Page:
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45897Re: In brief

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  • jimstuart51
    Dec 7, 2008
      Wil,

      Thanks for your post – I find myself in agreement with just about
      everything you have written on this subject.

      I'll just comment specifically on this section from your post:

      "While I understand the fear of a MacDonalds being on every street
      corner of London, it is nevertheless the case that American culture
      (R&B, blues, rock and roll, etc.) has already so affected British
      popular culture as to be, by now, indissociable from it. For many
      years, there were more white Brit kids from Liverpool listening to
      recordings of Albert King, T-Bone Walker or Muddy Waters than kids
      from Long Island, where I grew up."

      I, myself, am not too concerned about American culture dominating
      over here. I consider myself rather a `counter-culture' person
      anyway, quite happy to embrace things which are often explicitly
      reactions against the mainstream culture, whether British or American.

      More than anything else, I consider myself to be a European rather
      than English or British. I see myself as part of the intellectual
      culture of Europe which started with the Ancient Greeks, then moved
      to the Romans, and more than anything else I see myself as a product
      of the Enlightenment.

      I found myself feeling a sense of pride when I read Zizek writing:

      "What makes modern Europe unique is that it is the first and only
      civilisation in which atheism is a fully legitimate option, not an
      obstacle to any public post. This is most emphatically a European
      legacy worth fighting for. (Violence, p. 118)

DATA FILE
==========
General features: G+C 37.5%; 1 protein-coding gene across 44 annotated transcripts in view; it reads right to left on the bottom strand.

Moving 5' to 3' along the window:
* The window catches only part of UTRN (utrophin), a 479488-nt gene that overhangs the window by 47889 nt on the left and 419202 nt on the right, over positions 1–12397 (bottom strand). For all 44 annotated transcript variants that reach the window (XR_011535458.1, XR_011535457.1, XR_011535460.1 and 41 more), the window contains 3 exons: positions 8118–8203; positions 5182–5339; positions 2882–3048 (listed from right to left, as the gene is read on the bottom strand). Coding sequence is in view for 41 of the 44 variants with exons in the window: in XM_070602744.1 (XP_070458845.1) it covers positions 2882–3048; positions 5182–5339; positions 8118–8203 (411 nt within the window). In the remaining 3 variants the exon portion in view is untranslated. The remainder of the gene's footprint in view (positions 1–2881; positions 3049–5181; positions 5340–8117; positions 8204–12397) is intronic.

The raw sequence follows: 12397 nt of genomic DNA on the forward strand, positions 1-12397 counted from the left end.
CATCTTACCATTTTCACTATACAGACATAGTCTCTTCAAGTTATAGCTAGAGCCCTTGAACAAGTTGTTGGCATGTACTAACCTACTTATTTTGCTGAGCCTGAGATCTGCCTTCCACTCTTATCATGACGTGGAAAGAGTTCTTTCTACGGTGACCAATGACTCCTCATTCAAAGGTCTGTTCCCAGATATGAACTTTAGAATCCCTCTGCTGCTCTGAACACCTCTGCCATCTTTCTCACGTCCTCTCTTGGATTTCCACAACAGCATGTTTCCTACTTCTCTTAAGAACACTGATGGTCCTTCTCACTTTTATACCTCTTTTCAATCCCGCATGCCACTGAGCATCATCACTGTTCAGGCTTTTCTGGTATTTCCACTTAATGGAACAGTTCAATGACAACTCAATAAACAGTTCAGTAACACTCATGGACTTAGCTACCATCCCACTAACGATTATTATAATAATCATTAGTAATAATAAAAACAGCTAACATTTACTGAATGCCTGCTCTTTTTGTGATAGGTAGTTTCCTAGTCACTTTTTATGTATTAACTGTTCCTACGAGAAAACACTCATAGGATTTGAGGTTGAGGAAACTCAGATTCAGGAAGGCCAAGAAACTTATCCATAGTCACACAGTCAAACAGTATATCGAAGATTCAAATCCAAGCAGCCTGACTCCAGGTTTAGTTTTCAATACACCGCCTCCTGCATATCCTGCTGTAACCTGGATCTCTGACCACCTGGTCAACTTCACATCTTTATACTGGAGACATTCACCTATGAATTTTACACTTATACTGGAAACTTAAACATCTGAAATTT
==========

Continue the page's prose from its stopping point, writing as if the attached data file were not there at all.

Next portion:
I suppose I also feel myself to be a continuation of a tradition of
      English radicalism which embraced such groups as the Quakers, the
      Chartists and the early trade unionists.

      Referring to myself as European tends to annoy British/English
      nationalists and patriots. However they themselves seem to be on
      tricky ground when asked if they are primarily English or British.

      I note that Louise sometimes refers to herself as `British' and
      sometimes as `English'. This is only likely to annoy anybody who is
      Scottish or Welsh. As you know, England has conquered both Wales and
      Scotland at some time or other, and today there are many Welsh and
      Scottish nationalists who wish to defend their Welsh and Scottish
      culture from the English imperialists.

      Sometimes these Welsh and Scottish nationalists talk of the English
      as a different race!

      Finally, moving from culture back to race, I can honestly say that to
      me race is a total non-issue. I see people as human beings primarily
      and hardly notice the colour of their skin. Just as I would be
      perfectly happy for my children to be gay, I would be perfectly happy
      for them to have loving relationships with individuals from different
      racial and cultural backgrounds.

      Perhaps it could be argued that I am so unconcerned about cultural
      and racial only because I have never suffered at the hands of a
      stronger cultural or racial aggressor. Certainly being male, white,
      heterosexual, middle class and European, I acknowledge that I am
      probably not the best person to talk on the subject of the oppression
      of minorities.

      Jim
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